With a $4 million budget deficit growing to $5 million, the likelihood of school closings seems to be increasing.
Lawrence school board members laid some of their cards on the table Monday as the district seeks to cut $5 million before next school year.
A majority of board members said they were willing to consider closing schools to make up the shortfall, which is mostly due to the state’s budget crisis.
That doesn’t make the option a sure thing, and board members still have plenty of work to do to reach a consensus. Other options at this point include furloughs for administrators, cutting funding for school programs and support positions, and even having fewer teaching jobs.
The public can comment on the budget situation at two forums: 7 p.m. Monday at Central Junior High, 1400 Mass., and 7:30 p.m. Tuesday at West Junior High, 2700 Harvard Road. Board members will continue
discussions at their March 8 meeting.
Here’s a look at what board members said during Monday’s discussion:
• Outlined a specific plan to save $1.5 million by closing two elementary schools, Sunset Hill and Wakarusa Valley, plus moving the East Heights Early Childhood program into New York School, while keeping Hillcrest and Cordley schools open.
• Supports $3 million more in savings by eliminating the district’s learning coaches, increasing the student-teacher ratio by one student across the district and implementing other school program and administrative cuts.
• Said board members all came up short of $5 million in their own scenarios so they would need to work together to find a consensus on cuts.
• Is comfortable finding alternatives to closing neighborhood elementary schools but will consider moving East Heights programs.
• Found $4.5 million in school program and administrative cuts, including raising the student-teacher ratio by two students per teacher, and cutting about 40 teaching positions (although about half come through teacher retirements).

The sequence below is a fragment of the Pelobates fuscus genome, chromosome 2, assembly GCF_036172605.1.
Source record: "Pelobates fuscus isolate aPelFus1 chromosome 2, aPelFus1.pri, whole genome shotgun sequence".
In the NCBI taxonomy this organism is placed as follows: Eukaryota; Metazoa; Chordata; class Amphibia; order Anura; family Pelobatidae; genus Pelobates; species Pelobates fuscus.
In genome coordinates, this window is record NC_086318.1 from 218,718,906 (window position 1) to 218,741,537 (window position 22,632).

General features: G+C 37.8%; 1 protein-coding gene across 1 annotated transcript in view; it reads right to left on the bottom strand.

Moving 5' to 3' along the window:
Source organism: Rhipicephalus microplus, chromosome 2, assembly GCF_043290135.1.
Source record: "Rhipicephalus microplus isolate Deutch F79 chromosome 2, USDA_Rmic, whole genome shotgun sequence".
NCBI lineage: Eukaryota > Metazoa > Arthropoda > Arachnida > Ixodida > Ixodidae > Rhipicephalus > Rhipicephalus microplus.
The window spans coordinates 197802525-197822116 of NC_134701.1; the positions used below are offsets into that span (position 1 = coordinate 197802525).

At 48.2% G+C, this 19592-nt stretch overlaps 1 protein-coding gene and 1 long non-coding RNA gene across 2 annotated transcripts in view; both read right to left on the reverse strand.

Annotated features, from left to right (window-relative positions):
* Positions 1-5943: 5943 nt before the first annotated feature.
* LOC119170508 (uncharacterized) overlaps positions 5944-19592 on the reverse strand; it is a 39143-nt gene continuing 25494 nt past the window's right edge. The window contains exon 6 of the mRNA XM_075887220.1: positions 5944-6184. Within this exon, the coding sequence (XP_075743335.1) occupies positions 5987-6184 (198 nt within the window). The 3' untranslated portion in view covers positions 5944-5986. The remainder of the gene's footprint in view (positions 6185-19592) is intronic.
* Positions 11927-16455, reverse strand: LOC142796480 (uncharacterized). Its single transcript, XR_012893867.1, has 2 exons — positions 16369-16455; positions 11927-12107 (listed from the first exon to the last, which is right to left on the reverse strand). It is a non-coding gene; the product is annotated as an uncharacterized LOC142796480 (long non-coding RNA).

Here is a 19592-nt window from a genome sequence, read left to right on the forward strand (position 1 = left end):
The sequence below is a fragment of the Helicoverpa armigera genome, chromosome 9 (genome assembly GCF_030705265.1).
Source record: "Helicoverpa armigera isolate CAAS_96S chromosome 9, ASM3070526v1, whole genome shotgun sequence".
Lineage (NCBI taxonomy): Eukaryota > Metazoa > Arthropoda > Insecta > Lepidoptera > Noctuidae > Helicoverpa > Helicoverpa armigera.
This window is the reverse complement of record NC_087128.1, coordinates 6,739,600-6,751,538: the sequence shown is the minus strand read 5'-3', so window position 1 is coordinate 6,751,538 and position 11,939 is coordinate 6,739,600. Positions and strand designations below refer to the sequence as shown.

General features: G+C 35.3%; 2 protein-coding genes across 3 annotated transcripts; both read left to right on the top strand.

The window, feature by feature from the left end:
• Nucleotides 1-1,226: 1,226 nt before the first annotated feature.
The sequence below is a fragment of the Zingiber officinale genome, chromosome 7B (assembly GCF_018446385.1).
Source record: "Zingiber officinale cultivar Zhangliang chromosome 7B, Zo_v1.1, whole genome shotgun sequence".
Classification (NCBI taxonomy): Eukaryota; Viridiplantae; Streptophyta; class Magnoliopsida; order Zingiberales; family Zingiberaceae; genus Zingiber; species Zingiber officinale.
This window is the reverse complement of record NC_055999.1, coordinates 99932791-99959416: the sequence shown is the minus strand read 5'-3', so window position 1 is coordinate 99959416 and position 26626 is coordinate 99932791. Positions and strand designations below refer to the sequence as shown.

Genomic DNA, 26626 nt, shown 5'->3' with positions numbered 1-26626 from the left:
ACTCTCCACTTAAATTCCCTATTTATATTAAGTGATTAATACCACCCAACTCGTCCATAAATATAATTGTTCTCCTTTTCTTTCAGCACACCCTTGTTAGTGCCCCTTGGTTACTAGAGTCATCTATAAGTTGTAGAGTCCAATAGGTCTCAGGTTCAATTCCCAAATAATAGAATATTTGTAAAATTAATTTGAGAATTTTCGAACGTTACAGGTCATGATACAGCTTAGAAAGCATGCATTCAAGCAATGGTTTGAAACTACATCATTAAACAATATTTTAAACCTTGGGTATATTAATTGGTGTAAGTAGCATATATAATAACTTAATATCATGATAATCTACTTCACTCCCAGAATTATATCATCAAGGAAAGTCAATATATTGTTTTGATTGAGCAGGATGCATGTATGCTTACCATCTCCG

• Says she wants to keep smaller class sizes and avoid elementary schools with only one class per grade.
• Wants to look at reorganizing certain elementary school buildings with East Heights included and closing Wakarusa Valley until the district grows to the south.
• Challenged the county and city to take over “the public health function for its youngest citizens” while looking at cutting school nurse positions.
• Wants to consider moving the East Heights programs into elementary schools and look at reconfiguring two elementary schools, one for younger children and another for the higher grades.
• Mentioned increasing the student-teacher ratio by two students as well, but wants to protect professional development for teachers.
• Wants the district to look at sharing principals among some schools and wants fewer cuts for guidance counselors, nurses and librarians.
• Says cutting costs would come down to either closing buildings for savings or keeping them open but reducing services to support students.
• Wants to protect neighborhood elementary schools.
• Showed a willingness to raise the student-teacher ratio by two students to save about $2 million.
• Wants the district to look deeper into cut suggestions from the community, like with textbook and student materials purchases.
• Asks for all options — including budget cut ideas from the community and even pay cuts for administrative and classified staff members — to be on the table.
• Says closing schools would be one of his last resorts, but he considers some services for students more important.